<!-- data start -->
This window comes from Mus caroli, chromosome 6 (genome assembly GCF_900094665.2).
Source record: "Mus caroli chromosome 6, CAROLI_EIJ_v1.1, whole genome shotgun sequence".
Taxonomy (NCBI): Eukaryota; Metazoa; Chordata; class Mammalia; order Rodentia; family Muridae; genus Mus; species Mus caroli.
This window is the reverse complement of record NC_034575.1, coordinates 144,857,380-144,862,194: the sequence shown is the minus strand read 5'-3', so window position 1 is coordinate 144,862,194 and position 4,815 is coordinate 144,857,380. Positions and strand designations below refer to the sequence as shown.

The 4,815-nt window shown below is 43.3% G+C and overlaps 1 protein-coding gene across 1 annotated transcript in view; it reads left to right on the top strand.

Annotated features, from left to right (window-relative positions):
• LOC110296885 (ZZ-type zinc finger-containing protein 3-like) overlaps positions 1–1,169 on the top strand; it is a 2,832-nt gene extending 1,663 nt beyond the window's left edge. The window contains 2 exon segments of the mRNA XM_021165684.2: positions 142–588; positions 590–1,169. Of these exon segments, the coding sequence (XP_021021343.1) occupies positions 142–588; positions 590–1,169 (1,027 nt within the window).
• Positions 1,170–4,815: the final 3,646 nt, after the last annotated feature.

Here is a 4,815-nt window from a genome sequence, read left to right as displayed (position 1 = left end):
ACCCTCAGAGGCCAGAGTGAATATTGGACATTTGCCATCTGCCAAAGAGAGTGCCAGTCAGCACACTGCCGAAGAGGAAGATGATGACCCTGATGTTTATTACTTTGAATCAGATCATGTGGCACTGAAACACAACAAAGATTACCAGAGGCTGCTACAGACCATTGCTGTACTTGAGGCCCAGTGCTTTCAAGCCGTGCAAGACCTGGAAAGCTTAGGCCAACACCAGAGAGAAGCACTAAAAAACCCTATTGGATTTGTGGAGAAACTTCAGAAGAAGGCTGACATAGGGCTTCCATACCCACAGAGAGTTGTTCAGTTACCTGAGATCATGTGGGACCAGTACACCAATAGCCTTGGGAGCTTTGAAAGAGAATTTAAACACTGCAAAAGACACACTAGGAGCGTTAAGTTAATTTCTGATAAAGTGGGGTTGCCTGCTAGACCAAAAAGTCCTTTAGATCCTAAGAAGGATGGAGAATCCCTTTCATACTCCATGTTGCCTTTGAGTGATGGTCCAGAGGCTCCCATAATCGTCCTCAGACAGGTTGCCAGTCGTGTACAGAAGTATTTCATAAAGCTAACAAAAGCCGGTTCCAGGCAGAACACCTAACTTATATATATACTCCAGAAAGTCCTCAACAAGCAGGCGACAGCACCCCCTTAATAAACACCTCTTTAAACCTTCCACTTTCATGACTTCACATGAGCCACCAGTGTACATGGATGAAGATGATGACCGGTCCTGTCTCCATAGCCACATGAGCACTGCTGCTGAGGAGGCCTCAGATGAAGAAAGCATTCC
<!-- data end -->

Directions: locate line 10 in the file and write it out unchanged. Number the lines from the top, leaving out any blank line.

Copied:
ACCCTCAGAGGCCAGAGTGAATATTGGACATTTGCCATCTGCCAAAGAGAGTGCCAGTCAGCACACTGCCGAAGAGGAAGATGATGACCCTGATGTTTATTACTTTGAATCAGATCATGTGGCACTGAAACACAACAAAGATTACCAGAGGCTGCTACAGACCATTGCTGTACTTGAGGCCCAGTGCTTTCAAGCCGTGCAAGACCTGGAAAGCTTAGGCCAACACCAGAGAGAAGCACTAAAAAACCCTATTGGATTTGTGGAGAAACTTCAGAAGAAGGCTGACATAGGGCTTCCATACCCACAGAGAGTTGTTCAGTTACCTGAGATCATGTGGGACCAGTACACCAATAGCCTTGGGAGCTTTGAAAGAGAATTTAAACACTGCAAAAGACACACTAGGAGCGTTAAGTTAATTTCTGATAAAGTGGGGTTGCCTGCTAGACCAAAAAGTCCTTTAGATCCTAAGAAGGATGGAGAATCCCTTTCATACTCCATGTTGCCTTTGAGTGATGGTCCAGAGGCTCCCATAATCGTCCTCAGACAGGTTGCCAGTCGTGTACAGAAGTATTTCATAAAGCTAACAAAAGCCGGTTCCAGGCAGAACACCTAACTTATATATATACTCCAGAAAGTCCTCAACAAGCAGGCGACAGCACCCCCTTAATAAACACCTCTTTAAACCTTCCACTTTCATGACTTCACATGAGCCACCAGTGTACATGGATGAAGATGATGACCGGTCCTGTCTCCATAGCCACATGAGCACTGCTGCTGAGGAGGCCTCAGATGAAGAAAGCATTCC